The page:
On February 11, the Montana Raptor Conservation Center (MRCC) released a female rough legged hawk that was treated for injuries and rehabilitated. The hawk (RLHA 175-14) was released at the MRCC facility off Springhill Rd, north of Bozeman. Rough legged hawks migrate south from Alaska and Canada to winter in this area. Because they live and breed in the arctic (between latitudes of 61° and 76°), rough leggeds are one of the few hawk species to have feathers to their feet for insulation.

RLHA 175-14 was admitted to MRCC on December 9, 2014 from the Fort Belknap are with injuries consistent with a car collision. “A concerned citizen called it in (406-585-1211) after finding the bird on the side of the road,” recalls Becky Kean, Director of MRCC. “He was then kind enough meet one of our volunteers to hand her off for transport to Billings.” Kean, and MRCC Assistant Director Jordan Spyke picked the hawk up while in Billings for a bald eagle release and completed her journey to the Center.

“Because we treat injured raptors from across the state, we often rely on a network of people traveling in different directions for taxi rides,” says Kean. “It’s a difficult to patch together sometimes, but we are lucky to have so many caring people willing to pitch in.”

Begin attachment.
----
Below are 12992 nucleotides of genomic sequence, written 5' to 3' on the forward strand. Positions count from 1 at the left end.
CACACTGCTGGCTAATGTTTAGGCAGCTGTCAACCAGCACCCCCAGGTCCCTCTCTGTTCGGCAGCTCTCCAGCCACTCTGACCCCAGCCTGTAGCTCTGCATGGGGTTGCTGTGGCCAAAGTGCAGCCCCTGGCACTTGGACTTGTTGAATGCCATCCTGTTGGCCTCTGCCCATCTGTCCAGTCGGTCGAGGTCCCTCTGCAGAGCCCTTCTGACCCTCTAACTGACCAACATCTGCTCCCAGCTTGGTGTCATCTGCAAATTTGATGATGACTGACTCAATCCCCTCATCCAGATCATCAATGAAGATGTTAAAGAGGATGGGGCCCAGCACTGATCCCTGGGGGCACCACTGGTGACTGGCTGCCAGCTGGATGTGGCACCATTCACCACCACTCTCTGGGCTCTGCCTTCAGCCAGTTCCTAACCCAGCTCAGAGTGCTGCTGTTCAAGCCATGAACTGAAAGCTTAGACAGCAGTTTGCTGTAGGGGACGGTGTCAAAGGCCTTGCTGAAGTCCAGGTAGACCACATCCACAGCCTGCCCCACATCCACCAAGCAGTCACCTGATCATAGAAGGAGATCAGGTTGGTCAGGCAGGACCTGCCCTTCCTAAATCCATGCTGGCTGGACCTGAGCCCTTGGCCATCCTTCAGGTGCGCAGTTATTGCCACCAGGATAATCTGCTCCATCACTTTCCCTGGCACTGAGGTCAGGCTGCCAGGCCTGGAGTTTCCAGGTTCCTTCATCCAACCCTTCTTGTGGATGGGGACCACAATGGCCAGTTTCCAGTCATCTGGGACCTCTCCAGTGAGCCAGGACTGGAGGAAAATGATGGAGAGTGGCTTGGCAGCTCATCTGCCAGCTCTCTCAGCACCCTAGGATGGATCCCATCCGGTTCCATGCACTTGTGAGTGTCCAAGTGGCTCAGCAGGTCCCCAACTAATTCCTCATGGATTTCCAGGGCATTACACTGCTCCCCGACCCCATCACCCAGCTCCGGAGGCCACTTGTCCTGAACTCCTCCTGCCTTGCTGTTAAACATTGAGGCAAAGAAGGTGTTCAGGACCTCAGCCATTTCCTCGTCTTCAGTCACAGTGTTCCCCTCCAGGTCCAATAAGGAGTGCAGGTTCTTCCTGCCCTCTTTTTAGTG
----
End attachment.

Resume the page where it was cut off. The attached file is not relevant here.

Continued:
Fortunately, RLHA 175-14 reached MRCC quickly. “She had a compound fracture of the right humerous, which can compromise circulation to the wing if not treated quickly,” explains Kean. The following day five pins were surgically implanted to stabilize the break. Seven weeks later, the pins were removed. Additional physical therapy and conditioning in MRCC’s flight barn helped RLHA 175-14 recover to the point where she can now be released.

“She’s a tough gal, and really kind of beat the odds,” observes Kean. “Time is of the essence with the type of injuries she had, so we were happy she got the care she needed right away.” Soon rough legged hawks will begin migrating north, according to Kean. “It’s hard to tell exactly when with the warm weather we’ve been having, but they should be headed back to the tundra sometime in March,” she explains.

Photos: Adrian Sanchez-Gonzalez, Bozeman Daily Chronicle